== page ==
Boundless Gratitude


Thank you for this sage.

Thank you for this moment.

Thank you for this life.

Thank you for the birdsong.

Thank you for the lake.

Thank you for this breath.

Thank you for the sky.

Thank you for the volcanoes.

Thank you for the flowers, fruits and food.

Thank you for love, and the moon.

Thank you for friendship and family.

Thank you for yoga.

Thank you for music, art, being, gratitude.

Thank you for seeing and looking, listening and hearing.

Thank you for the trees.

Thank you for the cats and dogs.

Thank you for all the animals.

Thank you for the ocean and all the water.

Thank you for the world and the universe and stars.

Thank you for my body.

Thank you for my mind,

Thank you for my soul.

Thank you for my heart.


A New Story of Thanksgiving

Once upon a time, last week, the people of a great and vast nation elected a morally bankrupt billionaire TV star as their government leader.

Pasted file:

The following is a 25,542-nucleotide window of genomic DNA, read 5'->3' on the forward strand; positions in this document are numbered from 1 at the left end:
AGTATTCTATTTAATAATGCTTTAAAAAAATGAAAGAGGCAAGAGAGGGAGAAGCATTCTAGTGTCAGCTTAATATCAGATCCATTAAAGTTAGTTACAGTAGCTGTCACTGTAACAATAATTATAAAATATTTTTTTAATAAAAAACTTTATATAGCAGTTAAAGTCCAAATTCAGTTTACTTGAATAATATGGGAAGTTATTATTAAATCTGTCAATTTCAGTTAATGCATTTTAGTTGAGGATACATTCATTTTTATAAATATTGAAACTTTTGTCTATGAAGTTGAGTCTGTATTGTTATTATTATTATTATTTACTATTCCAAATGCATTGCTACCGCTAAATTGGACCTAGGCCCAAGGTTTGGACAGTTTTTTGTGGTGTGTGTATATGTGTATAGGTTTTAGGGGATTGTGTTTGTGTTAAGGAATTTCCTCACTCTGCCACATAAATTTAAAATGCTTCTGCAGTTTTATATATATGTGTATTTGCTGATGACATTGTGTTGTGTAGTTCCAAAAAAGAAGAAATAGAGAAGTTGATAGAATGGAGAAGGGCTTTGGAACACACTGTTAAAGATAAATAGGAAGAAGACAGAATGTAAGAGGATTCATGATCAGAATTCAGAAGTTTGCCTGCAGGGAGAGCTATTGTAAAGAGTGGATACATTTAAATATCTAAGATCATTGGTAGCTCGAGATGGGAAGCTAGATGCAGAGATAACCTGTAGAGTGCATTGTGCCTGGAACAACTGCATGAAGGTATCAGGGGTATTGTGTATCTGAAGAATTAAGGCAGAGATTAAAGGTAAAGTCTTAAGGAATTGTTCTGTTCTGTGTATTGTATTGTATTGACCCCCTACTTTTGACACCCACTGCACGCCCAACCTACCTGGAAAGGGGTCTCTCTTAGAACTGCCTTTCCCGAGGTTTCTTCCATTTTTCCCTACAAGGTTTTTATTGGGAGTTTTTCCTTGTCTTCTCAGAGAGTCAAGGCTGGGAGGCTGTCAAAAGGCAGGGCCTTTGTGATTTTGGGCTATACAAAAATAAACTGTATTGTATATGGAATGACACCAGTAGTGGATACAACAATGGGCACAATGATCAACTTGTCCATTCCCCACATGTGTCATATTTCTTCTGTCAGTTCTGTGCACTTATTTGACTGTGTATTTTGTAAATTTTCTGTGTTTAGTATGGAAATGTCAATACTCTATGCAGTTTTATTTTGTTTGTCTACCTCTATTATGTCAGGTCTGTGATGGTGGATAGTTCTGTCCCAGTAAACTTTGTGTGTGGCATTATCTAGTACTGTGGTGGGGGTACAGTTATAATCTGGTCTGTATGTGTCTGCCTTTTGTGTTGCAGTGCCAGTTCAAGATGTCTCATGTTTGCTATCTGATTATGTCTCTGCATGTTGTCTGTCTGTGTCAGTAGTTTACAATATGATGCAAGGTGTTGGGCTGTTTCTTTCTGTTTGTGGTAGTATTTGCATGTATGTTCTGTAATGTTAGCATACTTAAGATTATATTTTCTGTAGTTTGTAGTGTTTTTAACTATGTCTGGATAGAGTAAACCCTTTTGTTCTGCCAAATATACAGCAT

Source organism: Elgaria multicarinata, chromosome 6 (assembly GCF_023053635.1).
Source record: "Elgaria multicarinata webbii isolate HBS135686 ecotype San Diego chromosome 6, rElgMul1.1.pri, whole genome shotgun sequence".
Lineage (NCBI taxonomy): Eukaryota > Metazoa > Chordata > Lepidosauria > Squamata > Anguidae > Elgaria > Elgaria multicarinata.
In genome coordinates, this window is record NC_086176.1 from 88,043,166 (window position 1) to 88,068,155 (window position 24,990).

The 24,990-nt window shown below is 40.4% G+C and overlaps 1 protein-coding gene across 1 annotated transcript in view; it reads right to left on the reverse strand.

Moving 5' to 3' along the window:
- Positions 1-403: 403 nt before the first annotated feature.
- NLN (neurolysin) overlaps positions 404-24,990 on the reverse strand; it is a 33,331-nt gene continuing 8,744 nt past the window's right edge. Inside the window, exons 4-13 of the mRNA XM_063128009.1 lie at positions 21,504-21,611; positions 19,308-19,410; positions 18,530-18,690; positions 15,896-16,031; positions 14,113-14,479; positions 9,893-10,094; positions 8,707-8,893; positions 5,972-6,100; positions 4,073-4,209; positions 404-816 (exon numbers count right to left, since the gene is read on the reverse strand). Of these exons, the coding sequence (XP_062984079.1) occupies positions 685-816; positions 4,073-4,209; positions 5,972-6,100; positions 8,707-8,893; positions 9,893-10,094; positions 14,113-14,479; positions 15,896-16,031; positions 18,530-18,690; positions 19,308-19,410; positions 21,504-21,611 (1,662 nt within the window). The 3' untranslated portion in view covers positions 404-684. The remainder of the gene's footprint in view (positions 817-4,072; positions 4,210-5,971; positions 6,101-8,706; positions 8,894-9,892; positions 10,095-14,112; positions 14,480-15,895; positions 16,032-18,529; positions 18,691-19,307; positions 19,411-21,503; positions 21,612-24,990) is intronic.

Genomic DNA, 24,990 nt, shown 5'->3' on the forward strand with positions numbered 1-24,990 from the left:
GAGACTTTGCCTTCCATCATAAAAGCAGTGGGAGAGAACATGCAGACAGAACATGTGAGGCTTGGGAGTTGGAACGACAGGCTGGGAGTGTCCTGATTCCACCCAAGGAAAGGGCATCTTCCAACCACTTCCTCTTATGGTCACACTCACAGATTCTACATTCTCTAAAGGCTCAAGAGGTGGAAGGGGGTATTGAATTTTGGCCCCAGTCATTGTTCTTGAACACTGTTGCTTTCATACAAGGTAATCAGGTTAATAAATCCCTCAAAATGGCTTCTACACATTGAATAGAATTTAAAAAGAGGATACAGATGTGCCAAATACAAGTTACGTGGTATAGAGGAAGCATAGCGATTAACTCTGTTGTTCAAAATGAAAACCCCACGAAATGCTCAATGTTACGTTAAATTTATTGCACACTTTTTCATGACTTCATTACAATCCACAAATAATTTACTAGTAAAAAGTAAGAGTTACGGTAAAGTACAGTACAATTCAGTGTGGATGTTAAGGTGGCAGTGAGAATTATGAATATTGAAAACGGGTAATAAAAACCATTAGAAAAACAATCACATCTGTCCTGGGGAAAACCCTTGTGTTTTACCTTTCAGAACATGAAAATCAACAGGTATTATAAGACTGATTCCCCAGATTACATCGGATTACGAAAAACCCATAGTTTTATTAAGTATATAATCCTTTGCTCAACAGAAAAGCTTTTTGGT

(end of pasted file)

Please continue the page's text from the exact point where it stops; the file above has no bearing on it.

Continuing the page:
Nothing has changed, yet everything has.

Is it worse than we think, or should we give the guy a chance?

Reactions are as unique and diverse as our personalities, and largely dependent on our demographics. Lots of old white people are afraid of losing their “freedom”, in other words, their long-held privilege. A multitude of privileges, really, that the brown/POC have never known.

According to the New York Times, the “failing” publication Mr. Trump so despises, 85% of the land area of the United States of America is “Trump’s America,” versus just 15% of the coastal regions and urban centers which make up “Clinton’s America.” However, Hillary Clinton did win the popular vote by 1 million at last count. Regardless, the rural areas pushed Trump over the top and he won the 270 electoral votes necessary…. in theory, at least.